In point of fact, the 1980s saw global capitalism “turn itself around while remaining under the exclusive control of the same bosses” (Thesis 14); these bosses managed to “reverse their falling rate of control over society in as few years as possible” (Thesis 13). Debord himself understood this, and that was why, in 1988, he undertook to write his Comments on the Society of the Spectacle, which in the words of The Real Split, showed him “rewriting theories with the help of [new] facts” (Thesis 40).
And yet there are many aspects of The Real Split that are startlingly relevant to today’s situation, especially where “the economy” (its autonomy from and control over society) is concerned.
The crisis of the economy, by which we mean the economic phenomenon as a whole, a crisis which has become ever more blatant in recent decades, has just crossed a qualitative threshold. Even the old form of plain economic crisis that the system had succeeded in overcoming during the same period, and in the way we know, has resurfaced as a possibility for the near future. (Thesis 14)
Because of this perpetual and deepening crisis (“the phenomenon is in no way cyclical, it is cumulative,” says Thesis 13), illusions about revolution and revolutionary ideologies persist and thrive. In the form of MacKenzie Wark, Alexander Galloway and Sam Cooper, there are still “submissive intellectuals who are currently at the beginning of their careers” who “find themselves obliged to adopt the guise of moderate or part-time situationists merely to show that they are capable of understanding the latest stage of the system that employs them” (Thesis 2). In the form of Occupy Wall Street, there is still a milieu that “expresses that share of authentic modern protest which had to remain ideological, imprisoned by spectacular alienation, and informed solely of what the latter sees fit to impart” (Thesis 25), whose ranks are swelled by the type of individual “who may follow fashion to the point of extolling the image of the revolution – indeed many were favorable to something of the character of the occupations movement – and these days some of them are even minded to give the situationists their seal of approval” (Thesis 36) and who is “secretly of the opinion, even though he himself is unemployed, penniless and talentless, that contemporary society should see to it that he enjoys a fairly comfortable standard of living by sole virtue of the fact that he has proclaimed himself to be out and out revolutionary because he declared himself to be one, and an unadulterated one at that” (Thesis 38).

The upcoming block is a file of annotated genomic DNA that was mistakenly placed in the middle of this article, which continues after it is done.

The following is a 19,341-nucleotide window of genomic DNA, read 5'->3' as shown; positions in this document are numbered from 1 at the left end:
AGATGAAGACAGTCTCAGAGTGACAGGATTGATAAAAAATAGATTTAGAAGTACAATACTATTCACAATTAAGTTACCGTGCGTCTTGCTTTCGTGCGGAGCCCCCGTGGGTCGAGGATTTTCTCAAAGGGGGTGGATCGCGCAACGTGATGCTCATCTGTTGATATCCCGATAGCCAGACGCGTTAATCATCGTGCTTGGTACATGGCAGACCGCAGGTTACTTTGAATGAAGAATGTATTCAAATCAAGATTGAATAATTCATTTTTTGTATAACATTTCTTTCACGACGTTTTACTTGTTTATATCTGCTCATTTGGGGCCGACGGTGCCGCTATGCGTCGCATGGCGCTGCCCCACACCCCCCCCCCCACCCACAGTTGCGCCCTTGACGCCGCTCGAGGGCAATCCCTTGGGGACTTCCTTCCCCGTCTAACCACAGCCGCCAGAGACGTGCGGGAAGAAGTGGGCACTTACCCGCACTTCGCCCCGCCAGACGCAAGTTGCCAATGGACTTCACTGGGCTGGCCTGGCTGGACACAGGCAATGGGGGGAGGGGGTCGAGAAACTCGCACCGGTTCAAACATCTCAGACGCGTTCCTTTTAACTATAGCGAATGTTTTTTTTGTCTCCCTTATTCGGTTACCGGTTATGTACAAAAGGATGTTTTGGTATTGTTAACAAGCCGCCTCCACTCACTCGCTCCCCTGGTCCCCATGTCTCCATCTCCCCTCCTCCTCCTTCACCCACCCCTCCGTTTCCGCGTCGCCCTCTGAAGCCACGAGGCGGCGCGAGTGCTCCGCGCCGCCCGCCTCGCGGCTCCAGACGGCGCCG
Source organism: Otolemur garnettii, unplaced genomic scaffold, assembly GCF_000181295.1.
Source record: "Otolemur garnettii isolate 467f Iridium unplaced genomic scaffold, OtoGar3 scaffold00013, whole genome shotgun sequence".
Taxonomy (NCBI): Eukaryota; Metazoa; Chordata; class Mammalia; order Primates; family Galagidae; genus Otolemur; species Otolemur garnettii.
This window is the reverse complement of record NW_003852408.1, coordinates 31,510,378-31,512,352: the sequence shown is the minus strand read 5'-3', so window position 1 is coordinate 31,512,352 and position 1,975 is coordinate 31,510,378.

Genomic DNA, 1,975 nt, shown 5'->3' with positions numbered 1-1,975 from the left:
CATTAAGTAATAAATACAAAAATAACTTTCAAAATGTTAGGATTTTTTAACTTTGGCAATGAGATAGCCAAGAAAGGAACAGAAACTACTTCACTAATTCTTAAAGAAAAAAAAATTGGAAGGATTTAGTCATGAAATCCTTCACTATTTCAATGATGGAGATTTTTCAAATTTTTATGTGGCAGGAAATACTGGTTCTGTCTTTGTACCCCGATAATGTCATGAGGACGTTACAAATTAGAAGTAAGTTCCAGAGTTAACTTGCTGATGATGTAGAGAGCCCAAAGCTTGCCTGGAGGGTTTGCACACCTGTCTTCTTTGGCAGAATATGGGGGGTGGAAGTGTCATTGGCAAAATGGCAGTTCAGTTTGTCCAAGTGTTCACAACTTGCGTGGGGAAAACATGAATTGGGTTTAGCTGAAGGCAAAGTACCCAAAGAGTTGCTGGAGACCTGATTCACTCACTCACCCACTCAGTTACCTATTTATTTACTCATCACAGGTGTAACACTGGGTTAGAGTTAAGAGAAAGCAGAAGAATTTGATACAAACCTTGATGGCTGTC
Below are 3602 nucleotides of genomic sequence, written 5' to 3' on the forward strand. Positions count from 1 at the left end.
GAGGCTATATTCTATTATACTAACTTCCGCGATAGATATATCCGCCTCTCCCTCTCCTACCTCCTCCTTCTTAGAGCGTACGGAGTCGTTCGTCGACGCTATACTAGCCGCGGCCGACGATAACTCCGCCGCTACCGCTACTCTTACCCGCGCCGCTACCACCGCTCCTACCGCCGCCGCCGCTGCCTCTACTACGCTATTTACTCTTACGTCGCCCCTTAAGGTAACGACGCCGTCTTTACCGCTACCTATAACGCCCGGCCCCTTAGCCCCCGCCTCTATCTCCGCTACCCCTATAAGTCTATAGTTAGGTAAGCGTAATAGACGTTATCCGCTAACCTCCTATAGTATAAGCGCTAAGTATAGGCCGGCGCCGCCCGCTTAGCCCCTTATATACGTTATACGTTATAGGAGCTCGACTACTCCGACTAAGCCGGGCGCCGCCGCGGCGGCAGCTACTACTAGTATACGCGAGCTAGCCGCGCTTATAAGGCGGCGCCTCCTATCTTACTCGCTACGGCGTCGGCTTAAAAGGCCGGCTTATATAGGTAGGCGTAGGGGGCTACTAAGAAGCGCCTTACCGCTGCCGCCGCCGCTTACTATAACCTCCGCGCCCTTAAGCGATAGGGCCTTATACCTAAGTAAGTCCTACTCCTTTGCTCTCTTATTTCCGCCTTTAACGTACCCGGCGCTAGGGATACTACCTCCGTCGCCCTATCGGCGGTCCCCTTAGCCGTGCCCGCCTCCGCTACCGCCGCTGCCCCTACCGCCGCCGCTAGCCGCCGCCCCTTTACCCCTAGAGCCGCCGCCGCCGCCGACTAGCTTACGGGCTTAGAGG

To combat both the capitalist spectacle and its spectacular opponents, we must return to the “negative side” of revolutionary critique. To readers of The Real Split, that means two things: a rediscovery of the reality of the proletariat, and a rediscovery of the critique of capitalist time. For Debord, the proletariat is not an already-existing “class” of workers. It is, instead, a potential force: “the proletariat can only be defined historically, by what it can do and by what it can and must want” (Thesis 35). What can the proletariat do? It can, by refusing to work, shut down the entire system (and not just the universities or “Wall Street”). What can, what must the proletariat want? Not just the conversion of all capitalist enterprises into truly human ones (the destruction of exchange value and the triumph of true usefulness), but also the recovery of historical time. In the words of “On Our Enemies’ Decay,”
The revolutionary moment concentrates the entire historical potential of society as a whole into a mere three or four propositions whose gradual evolution in terms of power struggles, growth or overthrow can clearly be witnessed [...]. It is at such moments that those who regularly spend every waking hour of the day not thinking start to think in accordance with an everyday logic.
 For Sanguinetti, see letter dated 16 September 1971; for Quillet, see letter dated 14 December 1971; and for Riesel, see letter dated 7 September 1971.
 For “On Our Enemies’ Decay,” see letter dated 7 May 1971; for “Notes to Serve Towards the History of the SI from 1969 to 1971,” see letter dated 27 September 1971; and for “Theses on the Situationist International And Its Time,” see letter dated 15 February 1972.
 The word “Veritable” (as in “True”) is better in this context than “Real,” precisely because there are some things that, while “real,” are not “true.” The spectacle, for example.